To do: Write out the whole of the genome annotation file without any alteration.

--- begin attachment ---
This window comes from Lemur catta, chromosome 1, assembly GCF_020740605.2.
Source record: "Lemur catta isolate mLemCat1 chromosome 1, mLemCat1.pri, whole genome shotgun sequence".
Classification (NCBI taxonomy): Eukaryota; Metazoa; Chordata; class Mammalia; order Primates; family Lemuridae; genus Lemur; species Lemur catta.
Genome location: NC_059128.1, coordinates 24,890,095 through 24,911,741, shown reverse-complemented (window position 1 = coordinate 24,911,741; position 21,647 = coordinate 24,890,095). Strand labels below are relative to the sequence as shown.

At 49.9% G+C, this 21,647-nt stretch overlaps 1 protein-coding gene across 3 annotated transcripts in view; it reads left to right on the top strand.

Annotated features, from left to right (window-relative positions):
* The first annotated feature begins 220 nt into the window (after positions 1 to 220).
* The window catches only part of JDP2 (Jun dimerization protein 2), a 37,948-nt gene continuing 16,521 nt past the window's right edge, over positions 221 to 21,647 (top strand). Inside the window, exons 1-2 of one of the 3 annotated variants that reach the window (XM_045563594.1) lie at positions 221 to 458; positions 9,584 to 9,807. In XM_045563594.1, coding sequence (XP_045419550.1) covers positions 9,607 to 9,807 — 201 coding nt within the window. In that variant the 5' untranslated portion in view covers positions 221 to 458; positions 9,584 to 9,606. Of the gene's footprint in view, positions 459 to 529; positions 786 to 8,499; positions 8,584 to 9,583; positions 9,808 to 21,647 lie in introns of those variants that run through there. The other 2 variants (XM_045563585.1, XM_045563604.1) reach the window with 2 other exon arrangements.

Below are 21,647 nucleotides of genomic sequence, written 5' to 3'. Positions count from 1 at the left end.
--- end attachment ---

This window comes from Lemur catta, chromosome 1, assembly GCF_020740605.2.
Source record: "Lemur catta isolate mLemCat1 chromosome 1, mLemCat1.pri, whole genome shotgun sequence".
Classification (NCBI taxonomy): Eukaryota; Metazoa; Chordata; class Mammalia; order Primates; family Lemuridae; genus Lemur; species Lemur catta.
Genome location: NC_059128.1, coordinates 24,890,095 through 24,911,741, shown reverse-complemented (window position 1 = coordinate 24,911,741; position 21,647 = coordinate 24,890,095). Strand labels below are relative to the sequence as shown.

At 49.9% G+C, this 21,647-nt stretch overlaps 1 protein-coding gene across 3 annotated transcripts in view; it reads left to right on the top strand.

Annotated features, from left to right (window-relative positions):
* The first annotated feature begins 220 nt into the window (after positions 1 to 220).
* The window catches only part of JDP2 (Jun dimerization protein 2), a 37,948-nt gene continuing 16,521 nt past the window's right edge, over positions 221 to 21,647 (top strand). Inside the window, exons 1-2 of one of the 3 annotated variants that reach the window (XM_045563594.1) lie at positions 221 to 458; positions 9,584 to 9,807. In XM_045563594.1, coding sequence (XP_045419550.1) covers positions 9,607 to 9,807 — 201 coding nt within the window. In that variant the 5' untranslated portion in view covers positions 221 to 458; positions 9,584 to 9,606. Of the gene's footprint in view, positions 459 to 529; positions 786 to 8,499; positions 8,584 to 9,583; positions 9,808 to 21,647 lie in introns of those variants that run through there. The other 2 variants (XM_045563585.1, XM_045563604.1) reach the window with 2 other exon arrangements.

Below are 21,647 nucleotides of genomic sequence, written 5' to 3'. Positions count from 1 at the left end.